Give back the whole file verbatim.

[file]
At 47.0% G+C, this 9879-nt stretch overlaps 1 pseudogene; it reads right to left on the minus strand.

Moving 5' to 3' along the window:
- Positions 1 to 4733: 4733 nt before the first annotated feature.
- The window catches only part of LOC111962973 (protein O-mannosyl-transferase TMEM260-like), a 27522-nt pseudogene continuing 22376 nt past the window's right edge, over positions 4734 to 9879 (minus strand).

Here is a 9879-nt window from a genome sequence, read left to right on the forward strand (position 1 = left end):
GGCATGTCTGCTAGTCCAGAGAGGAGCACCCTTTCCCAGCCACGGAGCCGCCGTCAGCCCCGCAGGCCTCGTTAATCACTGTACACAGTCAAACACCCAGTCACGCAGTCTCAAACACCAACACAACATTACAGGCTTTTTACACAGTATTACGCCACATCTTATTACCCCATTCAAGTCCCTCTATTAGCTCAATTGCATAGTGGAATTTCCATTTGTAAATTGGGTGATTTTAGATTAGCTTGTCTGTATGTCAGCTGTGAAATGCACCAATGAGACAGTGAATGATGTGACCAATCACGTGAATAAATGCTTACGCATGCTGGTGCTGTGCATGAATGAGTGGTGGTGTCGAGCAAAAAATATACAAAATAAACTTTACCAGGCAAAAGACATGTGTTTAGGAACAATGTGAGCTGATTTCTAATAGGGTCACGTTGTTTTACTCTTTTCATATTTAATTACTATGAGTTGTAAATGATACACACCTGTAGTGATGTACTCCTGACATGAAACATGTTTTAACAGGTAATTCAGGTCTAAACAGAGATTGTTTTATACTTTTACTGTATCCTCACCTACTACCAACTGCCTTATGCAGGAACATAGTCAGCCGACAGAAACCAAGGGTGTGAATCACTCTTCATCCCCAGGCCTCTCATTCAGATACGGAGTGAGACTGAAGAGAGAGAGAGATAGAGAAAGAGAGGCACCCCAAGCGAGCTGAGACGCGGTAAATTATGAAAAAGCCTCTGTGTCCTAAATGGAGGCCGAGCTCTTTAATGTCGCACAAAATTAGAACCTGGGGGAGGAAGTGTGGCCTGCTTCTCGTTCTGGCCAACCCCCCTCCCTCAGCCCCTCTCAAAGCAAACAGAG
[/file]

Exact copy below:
At 47.0% G+C, this 9879-nt stretch overlaps 1 pseudogene; it reads right to left on the minus strand.

Moving 5' to 3' along the window:
- Positions 1 to 4733: 4733 nt before the first annotated feature.
- The window catches only part of LOC111962973 (protein O-mannosyl-transferase TMEM260-like), a 27522-nt pseudogene continuing 22376 nt past the window's right edge, over positions 4734 to 9879 (minus strand).

Here is a 9879-nt window from a genome sequence, read left to right on the forward strand (position 1 = left end):
GGCATGTCTGCTAGTCCAGAGAGGAGCACCCTTTCCCAGCCACGGAGCCGCCGTCAGCCCCGCAGGCCTCGTTAATCACTGTACACAGTCAAACACCCAGTCACGCAGTCTCAAACACCAACACAACATTACAGGCTTTTTACACAGTATTACGCCACATCTTATTACCCCATTCAAGTCCCTCTATTAGCTCAATTGCATAGTGGAATTTCCATTTGTAAATTGGGTGATTTTAGATTAGCTTGTCTGTATGTCAGCTGTGAAATGCACCAATGAGACAGTGAATGATGTGACCAATCACGTGAATAAATGCTTACGCATGCTGGTGCTGTGCATGAATGAGTGGTGGTGTCGAGCAAAAAATATACAAAATAAACTTTACCAGGCAAAAGACATGTGTTTAGGAACAATGTGAGCTGATTTCTAATAGGGTCACGTTGTTTTACTCTTTTCATATTTAATTACTATGAGTTGTAAATGATACACACCTGTAGTGATGTACTCCTGACATGAAACATGTTTTAACAGGTAATTCAGGTCTAAACAGAGATTGTTTTATACTTTTACTGTATCCTCACCTACTACCAACTGCCTTATGCAGGAACATAGTCAGCCGACAGAAACCAAGGGTGTGAATCACTCTTCATCCCCAGGCCTCTCATTCAGATACGGAGTGAGACTGAAGAGAGAGAGAGATAGAGAAAGAGAGGCACCCCAAGCGAGCTGAGACGCGGTAAATTATGAAAAAGCCTCTGTGTCCTAAATGGAGGCCGAGCTCTTTAATGTCGCACAAAATTAGAACCTGGGGGAGGAAGTGTGGCCTGCTTCTCGTTCTGGCCAACCCCCCTCCCTCAGCCCCTCTCAAAGCAAACAGAG